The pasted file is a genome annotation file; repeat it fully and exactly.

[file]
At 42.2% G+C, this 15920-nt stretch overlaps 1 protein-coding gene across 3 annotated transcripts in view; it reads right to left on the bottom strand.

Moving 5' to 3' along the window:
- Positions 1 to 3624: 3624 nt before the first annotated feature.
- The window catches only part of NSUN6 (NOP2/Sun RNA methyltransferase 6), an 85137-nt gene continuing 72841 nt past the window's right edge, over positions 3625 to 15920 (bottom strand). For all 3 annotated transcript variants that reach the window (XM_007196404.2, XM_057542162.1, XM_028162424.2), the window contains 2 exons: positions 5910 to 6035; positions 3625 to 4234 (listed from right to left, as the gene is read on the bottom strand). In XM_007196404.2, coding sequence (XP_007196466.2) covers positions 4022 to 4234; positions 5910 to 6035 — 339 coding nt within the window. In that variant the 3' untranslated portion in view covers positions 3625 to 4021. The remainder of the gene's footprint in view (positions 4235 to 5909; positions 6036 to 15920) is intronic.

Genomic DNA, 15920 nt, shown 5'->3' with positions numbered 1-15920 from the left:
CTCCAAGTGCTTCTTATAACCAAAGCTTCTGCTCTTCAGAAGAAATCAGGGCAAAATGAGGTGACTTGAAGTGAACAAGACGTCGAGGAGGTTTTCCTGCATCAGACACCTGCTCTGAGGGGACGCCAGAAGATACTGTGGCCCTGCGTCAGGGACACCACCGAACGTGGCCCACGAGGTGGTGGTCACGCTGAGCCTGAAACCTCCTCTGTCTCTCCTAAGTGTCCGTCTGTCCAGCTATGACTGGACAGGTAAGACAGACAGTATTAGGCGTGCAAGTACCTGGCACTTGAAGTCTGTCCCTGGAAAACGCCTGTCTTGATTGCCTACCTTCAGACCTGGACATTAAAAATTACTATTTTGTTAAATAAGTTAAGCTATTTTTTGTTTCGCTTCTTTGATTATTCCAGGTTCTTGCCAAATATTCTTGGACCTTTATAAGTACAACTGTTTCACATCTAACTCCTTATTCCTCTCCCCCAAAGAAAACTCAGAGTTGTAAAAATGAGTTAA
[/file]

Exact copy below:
At 42.2% G+C, this 15920-nt stretch overlaps 1 protein-coding gene across 3 annotated transcripts in view; it reads right to left on the bottom strand.

Moving 5' to 3' along the window:
- Positions 1 to 3624: 3624 nt before the first annotated feature.
- The window catches only part of NSUN6 (NOP2/Sun RNA methyltransferase 6), an 85137-nt gene continuing 72841 nt past the window's right edge, over positions 3625 to 15920 (bottom strand). For all 3 annotated transcript variants that reach the window (XM_007196404.2, XM_057542162.1, XM_028162424.2), the window contains 2 exons: positions 5910 to 6035; positions 3625 to 4234 (listed from right to left, as the gene is read on the bottom strand). In XM_007196404.2, coding sequence (XP_007196466.2) covers positions 4022 to 4234; positions 5910 to 6035 — 339 coding nt within the window. In that variant the 3' untranslated portion in view covers positions 3625 to 4021. The remainder of the gene's footprint in view (positions 4235 to 5909; positions 6036 to 15920) is intronic.

Genomic DNA, 15920 nt, shown 5'->3' with positions numbered 1-15920 from the left:
CTCCAAGTGCTTCTTATAACCAAAGCTTCTGCTCTTCAGAAGAAATCAGGGCAAAATGAGGTGACTTGAAGTGAACAAGACGTCGAGGAGGTTTTCCTGCATCAGACACCTGCTCTGAGGGGACGCCAGAAGATACTGTGGCCCTGCGTCAGGGACACCACCGAACGTGGCCCACGAGGTGGTGGTCACGCTGAGCCTGAAACCTCCTCTGTCTCTCCTAAGTGTCCGTCTGTCCAGCTATGACTGGACAGGTAAGACAGACAGTATTAGGCGTGCAAGTACCTGGCACTTGAAGTCTGTCCCTGGAAAACGCCTGTCTTGATTGCCTACCTTCAGACCTGGACATTAAAAATTACTATTTTGTTAAATAAGTTAAGCTATTTTTTGTTTCGCTTCTTTGATTATTCCAGGTTCTTGCCAAATATTCTTGGACCTTTATAAGTACAACTGTTTCACATCTAACTCCTTATTCCTCTCCCCCAAAGAAAACTCAGAGTTGTAAAAATGAGTTAA